-A INPUT -p tcp --dport 80 -j ACCEPT
-A INPUT -p tcp --dport 443 -j ACCEPT

#  Allow SSH connections
#  The -dport number should be the same port number you set in sshd_config
-A INPUT -p tcp -m state --state NEW --dport 22 -j ACCEPT

#  Allow ping
-A INPUT -p icmpv6 -j ACCEPT

#  Log iptables denied calls
-A INPUT -m limit --limit 5/min -j LOG --log-prefix "iptables denied: " --log-level 7

#  Reject all other inbound - default deny unless explicitly allowed policy

  1. Reload the rules again:
    • ip6tables-restore < /etc/iptables/rules.v6

Step 7 – Installing Mastodon from Source

Again, I followed the steps at, which were very good but I did have a few hiccups.

  1. Get the basic software you need first.
    • apt install -y curl wget gnupg apt-transport-https lsb-release ca-certificates
  2. Get Node.js
    • curl -sL | bash -
  3. Get the keys for PostgreSQL
    • wget -O /usr/share/keyrings/postgresql.asc
  4. Set them up:
    • echo "deb [signed-by=/usr/share/keyrings/postgresql.asc] $(lsb_release -cs)-pgdg main" > /etc/apt/sources.list.d/postgresql.list
  5. Update your distribution packages
    • apt update
  6. Now install all the prerequisite software. It will take awhile.
apt install -y \
  imagemagick ffmpeg libpq-dev libxml2-dev libxslt1-dev file git-core \
  g++ libprotobuf-dev protobuf-compiler pkg-config nodejs gcc autoconf \
  bison build-essential libssl-dev libyaml-dev libreadline6-dev \
  zlib1g-dev libncurses5-dev libffi-dev libgdbm-dev \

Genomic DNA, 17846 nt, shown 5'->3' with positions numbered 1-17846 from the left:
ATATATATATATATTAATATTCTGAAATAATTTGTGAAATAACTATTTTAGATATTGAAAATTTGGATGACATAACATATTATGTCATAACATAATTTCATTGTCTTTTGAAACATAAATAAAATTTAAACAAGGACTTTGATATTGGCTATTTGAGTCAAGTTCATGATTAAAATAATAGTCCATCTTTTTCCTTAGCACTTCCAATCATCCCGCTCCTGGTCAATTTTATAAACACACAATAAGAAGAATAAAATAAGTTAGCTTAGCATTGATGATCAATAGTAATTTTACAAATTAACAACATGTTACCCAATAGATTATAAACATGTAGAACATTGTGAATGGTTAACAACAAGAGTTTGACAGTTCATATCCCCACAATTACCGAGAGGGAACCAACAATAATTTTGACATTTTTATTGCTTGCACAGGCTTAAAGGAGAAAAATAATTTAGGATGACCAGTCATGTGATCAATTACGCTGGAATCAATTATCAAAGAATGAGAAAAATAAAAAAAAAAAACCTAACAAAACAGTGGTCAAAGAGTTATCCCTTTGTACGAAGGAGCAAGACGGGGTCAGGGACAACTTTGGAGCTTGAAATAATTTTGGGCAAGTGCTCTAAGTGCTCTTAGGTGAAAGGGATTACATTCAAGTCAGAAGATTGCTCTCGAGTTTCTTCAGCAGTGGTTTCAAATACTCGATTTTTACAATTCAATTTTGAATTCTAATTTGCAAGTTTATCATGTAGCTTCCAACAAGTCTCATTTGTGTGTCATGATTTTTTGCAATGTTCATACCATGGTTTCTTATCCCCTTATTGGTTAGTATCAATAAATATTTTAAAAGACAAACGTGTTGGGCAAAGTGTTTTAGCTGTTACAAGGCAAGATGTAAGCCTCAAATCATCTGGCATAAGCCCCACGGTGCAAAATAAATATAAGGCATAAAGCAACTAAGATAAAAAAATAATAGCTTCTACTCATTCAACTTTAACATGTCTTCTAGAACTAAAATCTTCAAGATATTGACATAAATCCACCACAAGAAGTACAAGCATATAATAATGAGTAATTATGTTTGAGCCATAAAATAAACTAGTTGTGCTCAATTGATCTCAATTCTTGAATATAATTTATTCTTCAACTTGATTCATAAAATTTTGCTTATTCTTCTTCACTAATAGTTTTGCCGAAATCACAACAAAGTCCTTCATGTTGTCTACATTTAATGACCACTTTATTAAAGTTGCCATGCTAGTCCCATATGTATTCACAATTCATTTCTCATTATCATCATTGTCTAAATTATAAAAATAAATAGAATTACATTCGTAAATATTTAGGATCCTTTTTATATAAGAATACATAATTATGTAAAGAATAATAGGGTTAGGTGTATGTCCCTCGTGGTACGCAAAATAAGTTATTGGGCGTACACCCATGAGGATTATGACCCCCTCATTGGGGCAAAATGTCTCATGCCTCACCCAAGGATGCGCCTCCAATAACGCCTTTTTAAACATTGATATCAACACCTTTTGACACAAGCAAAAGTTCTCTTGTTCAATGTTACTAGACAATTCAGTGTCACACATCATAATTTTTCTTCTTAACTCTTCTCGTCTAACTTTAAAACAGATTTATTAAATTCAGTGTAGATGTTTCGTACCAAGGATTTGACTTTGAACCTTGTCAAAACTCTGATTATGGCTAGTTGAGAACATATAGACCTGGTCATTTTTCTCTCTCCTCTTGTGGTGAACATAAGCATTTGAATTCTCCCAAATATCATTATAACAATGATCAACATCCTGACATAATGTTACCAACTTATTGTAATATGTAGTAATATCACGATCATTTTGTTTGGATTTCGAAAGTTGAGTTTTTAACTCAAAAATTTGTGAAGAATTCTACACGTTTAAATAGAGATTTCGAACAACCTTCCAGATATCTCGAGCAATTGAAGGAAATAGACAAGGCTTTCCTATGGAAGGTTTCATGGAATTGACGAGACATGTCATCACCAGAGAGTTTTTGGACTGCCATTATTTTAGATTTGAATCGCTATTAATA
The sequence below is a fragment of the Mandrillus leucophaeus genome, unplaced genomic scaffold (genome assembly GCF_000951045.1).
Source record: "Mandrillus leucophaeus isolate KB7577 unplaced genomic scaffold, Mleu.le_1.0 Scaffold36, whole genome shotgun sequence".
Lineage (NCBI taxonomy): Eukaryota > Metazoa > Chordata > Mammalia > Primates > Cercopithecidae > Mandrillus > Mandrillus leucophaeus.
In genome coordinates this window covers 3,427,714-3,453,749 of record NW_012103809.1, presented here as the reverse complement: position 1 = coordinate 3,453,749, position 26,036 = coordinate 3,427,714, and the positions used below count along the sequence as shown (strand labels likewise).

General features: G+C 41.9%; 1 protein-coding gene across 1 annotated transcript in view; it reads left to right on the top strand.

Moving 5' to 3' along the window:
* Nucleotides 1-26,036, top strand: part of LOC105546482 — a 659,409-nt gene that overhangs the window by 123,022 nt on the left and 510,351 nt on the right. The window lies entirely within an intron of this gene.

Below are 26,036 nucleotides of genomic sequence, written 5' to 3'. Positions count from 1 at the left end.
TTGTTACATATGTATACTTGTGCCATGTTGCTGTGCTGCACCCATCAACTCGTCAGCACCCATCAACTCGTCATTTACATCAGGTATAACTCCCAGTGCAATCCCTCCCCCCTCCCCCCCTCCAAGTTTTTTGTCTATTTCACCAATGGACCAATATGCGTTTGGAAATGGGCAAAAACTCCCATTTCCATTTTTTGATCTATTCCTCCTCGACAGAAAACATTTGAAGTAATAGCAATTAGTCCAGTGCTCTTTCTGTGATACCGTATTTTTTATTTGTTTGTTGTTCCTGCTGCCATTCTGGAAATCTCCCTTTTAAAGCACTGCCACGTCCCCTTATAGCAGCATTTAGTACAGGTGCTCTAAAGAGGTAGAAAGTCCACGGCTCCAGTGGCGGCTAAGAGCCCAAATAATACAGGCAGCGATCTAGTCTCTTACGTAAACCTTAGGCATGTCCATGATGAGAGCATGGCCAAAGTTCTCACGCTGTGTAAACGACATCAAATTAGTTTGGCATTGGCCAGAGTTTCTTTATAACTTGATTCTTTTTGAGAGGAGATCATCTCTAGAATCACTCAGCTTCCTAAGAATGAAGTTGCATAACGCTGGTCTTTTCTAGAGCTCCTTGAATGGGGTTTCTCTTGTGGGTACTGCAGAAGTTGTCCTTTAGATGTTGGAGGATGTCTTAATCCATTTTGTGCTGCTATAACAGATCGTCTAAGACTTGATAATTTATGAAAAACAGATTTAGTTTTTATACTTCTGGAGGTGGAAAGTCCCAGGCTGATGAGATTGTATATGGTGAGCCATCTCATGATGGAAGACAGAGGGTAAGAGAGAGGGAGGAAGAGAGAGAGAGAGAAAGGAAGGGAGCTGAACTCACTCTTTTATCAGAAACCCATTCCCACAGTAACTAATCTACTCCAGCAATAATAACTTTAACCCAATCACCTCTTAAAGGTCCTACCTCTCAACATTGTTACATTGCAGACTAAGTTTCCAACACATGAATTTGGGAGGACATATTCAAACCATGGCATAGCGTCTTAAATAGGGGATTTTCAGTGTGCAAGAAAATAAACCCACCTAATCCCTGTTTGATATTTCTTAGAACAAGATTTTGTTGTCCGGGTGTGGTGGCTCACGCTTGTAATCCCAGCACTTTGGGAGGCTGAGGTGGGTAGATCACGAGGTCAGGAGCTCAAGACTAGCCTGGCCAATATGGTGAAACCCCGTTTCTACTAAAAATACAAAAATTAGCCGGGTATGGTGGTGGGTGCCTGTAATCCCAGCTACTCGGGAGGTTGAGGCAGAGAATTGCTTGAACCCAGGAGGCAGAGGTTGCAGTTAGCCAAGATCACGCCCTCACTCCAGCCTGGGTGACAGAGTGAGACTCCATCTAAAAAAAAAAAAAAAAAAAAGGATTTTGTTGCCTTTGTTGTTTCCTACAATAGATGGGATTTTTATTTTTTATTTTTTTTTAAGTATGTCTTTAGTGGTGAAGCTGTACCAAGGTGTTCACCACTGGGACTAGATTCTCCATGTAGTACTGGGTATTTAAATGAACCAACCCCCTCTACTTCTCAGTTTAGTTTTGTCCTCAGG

nginx redis-server redis-tools postgresql postgresql-contrib \
  certbot python3-certbot-nginx libidn11-dev libicu-dev libjemalloc-dev
  1. Install Yarn
    • corepack enable
    • yarn set version classic
  2. Create a new user (to run Ruby and all of Mastodon really)
    • adduser --disabled-login mastodon
  3. Now you can switch to the mastodon user and continue
    • su - mastodon
  4. Install RBEnv and -build. This will be the longest process of the whole thing.
git clone ~/.rbenv
cd ~/.rbenv && src/configure && make -C src
echo 'export PATH="$HOME/.rbenv/bin:$PATH"' >> ~/.bashrc
echo 'eval "$(rbenv init -)"' >> ~/.bashrc
exec bash
git clone ~/.rbenv/plugins/ruby-build
  1. Install Ruby:
    • RUBY_CONFIGURE_OPTS=--with-jemalloc rbenv install 3.0.4
    • rbenv global 3.0.4
  2. Install bundler in Ruby
    • gem install bundler --no-document
  3. You can go back to the root user!
    • exit
  4. IMPORTANT: I found that my install had already installed mysql and it was conflicting with some parts of the installation, so I removed mySQL and made sure PostgreSQL was installed:
    • systemctl stop mysql
    • apt remove mysql
    • apt install postgresql
    • use “ident” authentication during the setup
    • echo "deb [signed-by=/usr/share/keyrings/postgresql.asc] $(lsb_release -cs)-pgdg main" > /etc/apt/sources.list.d/postgresql.list